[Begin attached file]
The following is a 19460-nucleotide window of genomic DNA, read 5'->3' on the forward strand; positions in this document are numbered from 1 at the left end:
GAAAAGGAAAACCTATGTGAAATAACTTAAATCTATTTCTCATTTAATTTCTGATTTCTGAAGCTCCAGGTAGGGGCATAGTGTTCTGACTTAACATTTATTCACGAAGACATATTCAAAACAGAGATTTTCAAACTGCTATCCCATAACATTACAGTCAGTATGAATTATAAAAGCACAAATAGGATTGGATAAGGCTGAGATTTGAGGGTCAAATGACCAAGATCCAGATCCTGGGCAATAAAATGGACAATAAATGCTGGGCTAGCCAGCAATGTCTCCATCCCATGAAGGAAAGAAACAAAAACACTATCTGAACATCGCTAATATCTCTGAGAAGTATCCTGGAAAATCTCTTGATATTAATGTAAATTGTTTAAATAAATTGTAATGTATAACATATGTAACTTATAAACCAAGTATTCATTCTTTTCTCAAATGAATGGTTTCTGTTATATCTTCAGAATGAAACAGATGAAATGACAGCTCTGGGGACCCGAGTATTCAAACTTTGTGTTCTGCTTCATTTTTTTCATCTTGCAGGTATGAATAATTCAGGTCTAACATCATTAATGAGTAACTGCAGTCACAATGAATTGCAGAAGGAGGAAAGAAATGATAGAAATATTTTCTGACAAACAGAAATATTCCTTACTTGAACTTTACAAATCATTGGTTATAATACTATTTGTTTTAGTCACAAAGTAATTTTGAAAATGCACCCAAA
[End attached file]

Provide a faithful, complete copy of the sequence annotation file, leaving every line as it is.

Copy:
The following is a 19460-nucleotide window of genomic DNA, read 5'->3' on the forward strand; positions in this document are numbered from 1 at the left end:
GAAAAGGAAAACCTATGTGAAATAACTTAAATCTATTTCTCATTTAATTTCTGATTTCTGAAGCTCCAGGTAGGGGCATAGTGTTCTGACTTAACATTTATTCACGAAGACATATTCAAAACAGAGATTTTCAAACTGCTATCCCATAACATTACAGTCAGTATGAATTATAAAAGCACAAATAGGATTGGATAAGGCTGAGATTTGAGGGTCAAATGACCAAGATCCAGATCCTGGGCAATAAAATGGACAATAAATGCTGGGCTAGCCAGCAATGTCTCCATCCCATGAAGGAAAGAAACAAAAACACTATCTGAACATCGCTAATATCTCTGAGAAGTATCCTGGAAAATCTCTTGATATTAATGTAAATTGTTTAAATAAATTGTAATGTATAACATATGTAACTTATAAACCAAGTATTCATTCTTTTCTCAAATGAATGGTTTCTGTTATATCTTCAGAATGAAACAGATGAAATGACAGCTCTGGGGACCCGAGTATTCAAACTTTGTGTTCTGCTTCATTTTTTTCATCTTGCAGGTATGAATAATTCAGGTCTAACATCATTAATGAGTAACTGCAGTCACAATGAATTGCAGAAGGAGGAAAGAAATGATAGAAATATTTTCTGACAAACAGAAATATTCCTTACTTGAACTTTACAAATCATTGGTTATAATACTATTTGTTTTAGTCACAAAGTAATTTTGAAAATGCACCCAAA